Saturday, April 27, 2013

Universal Protective Factors for Resilience

Werner reviewed large-scale longitudinal studies on resilience in the US and abroad and found that children who coped successfully with adversity tended to:
  • Become less easily distressed than those who developed problems 
  • Have an active, sociable, “engaging” temperament that attracted adults and peers alike 
  • Possess good communication and problem-solving skills, including the ability to recruit substitute caregivers 
  • Have a talent or special skill that was valued by their peers 
  • Have faith that their actions could make a positive difference in their lives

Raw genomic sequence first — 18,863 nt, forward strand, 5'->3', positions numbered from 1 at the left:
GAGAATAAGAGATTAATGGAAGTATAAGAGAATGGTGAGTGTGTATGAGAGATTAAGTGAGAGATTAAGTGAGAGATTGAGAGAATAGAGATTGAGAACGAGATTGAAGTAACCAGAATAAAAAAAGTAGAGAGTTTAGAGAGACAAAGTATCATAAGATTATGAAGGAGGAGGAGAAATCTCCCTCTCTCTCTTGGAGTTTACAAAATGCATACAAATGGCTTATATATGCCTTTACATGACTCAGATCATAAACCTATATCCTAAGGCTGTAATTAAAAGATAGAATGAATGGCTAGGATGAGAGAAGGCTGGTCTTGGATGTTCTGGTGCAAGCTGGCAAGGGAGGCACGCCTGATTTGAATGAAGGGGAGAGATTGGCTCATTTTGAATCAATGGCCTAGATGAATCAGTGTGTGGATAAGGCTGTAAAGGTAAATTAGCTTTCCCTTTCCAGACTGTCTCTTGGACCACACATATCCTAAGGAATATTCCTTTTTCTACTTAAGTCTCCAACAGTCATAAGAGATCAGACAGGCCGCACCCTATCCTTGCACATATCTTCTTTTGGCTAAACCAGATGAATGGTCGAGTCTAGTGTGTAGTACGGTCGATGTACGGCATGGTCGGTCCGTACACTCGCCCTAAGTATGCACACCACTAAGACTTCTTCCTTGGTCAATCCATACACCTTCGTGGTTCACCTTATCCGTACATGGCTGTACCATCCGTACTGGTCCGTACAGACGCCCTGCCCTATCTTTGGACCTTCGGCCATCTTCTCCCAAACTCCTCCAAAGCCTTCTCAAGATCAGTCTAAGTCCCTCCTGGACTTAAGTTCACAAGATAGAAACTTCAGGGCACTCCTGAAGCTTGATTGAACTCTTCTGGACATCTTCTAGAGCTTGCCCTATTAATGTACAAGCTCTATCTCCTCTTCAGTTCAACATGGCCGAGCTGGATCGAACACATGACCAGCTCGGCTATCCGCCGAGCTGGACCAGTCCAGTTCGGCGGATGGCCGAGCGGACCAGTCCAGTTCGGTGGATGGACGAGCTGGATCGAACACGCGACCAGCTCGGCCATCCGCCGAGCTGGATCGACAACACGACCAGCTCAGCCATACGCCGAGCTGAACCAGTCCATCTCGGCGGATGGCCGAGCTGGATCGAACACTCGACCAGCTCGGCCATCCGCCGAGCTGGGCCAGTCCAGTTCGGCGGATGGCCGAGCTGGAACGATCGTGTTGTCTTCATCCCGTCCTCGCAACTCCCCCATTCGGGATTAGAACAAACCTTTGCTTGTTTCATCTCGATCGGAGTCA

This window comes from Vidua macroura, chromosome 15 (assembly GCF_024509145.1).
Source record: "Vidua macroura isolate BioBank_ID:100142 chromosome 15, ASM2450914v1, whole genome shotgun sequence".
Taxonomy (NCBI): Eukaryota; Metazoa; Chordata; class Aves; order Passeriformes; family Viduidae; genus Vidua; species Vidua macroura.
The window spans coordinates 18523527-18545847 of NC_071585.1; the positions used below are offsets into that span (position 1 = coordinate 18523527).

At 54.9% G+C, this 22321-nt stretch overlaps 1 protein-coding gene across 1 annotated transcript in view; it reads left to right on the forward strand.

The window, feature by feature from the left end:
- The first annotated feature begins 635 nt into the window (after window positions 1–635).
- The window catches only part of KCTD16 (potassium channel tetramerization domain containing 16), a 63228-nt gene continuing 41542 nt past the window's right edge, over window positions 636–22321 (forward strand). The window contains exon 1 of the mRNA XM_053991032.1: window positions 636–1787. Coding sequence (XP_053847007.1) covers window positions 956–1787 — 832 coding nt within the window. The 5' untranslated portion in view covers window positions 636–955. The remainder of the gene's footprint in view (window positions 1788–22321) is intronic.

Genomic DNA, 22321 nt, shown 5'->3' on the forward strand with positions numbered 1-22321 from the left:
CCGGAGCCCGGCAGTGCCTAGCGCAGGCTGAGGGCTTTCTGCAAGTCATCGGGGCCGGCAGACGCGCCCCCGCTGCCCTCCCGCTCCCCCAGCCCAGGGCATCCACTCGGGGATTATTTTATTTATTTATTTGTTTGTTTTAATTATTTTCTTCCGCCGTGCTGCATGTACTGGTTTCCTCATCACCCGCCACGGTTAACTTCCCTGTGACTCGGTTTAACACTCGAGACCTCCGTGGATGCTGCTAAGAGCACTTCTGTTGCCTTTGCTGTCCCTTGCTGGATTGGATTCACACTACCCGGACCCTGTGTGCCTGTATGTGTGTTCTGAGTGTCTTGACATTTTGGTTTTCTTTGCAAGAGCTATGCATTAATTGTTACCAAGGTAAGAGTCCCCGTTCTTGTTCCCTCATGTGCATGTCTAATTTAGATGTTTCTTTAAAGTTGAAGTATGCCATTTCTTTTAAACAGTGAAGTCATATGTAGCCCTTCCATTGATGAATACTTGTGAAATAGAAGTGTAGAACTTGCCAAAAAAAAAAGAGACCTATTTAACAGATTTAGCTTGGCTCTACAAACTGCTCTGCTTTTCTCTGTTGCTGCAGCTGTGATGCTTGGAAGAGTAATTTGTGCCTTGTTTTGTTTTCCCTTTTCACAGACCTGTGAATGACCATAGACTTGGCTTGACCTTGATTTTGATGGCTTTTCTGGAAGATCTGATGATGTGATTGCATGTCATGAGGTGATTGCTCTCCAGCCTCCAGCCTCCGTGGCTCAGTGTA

• Draw on external resources in the family and community 
  • Had affectional ties that encouraged trust, autonomy, and initiative provided by alternative caregivers who were members of the extended family 
  • Had informal support systems in the community that reinforced and rewarded the competencies of youth and provided them with positive role models. 
Emmy E. Werner
Chapter 7:  What can we learn about resilience from large-scale longitudinal studies? 

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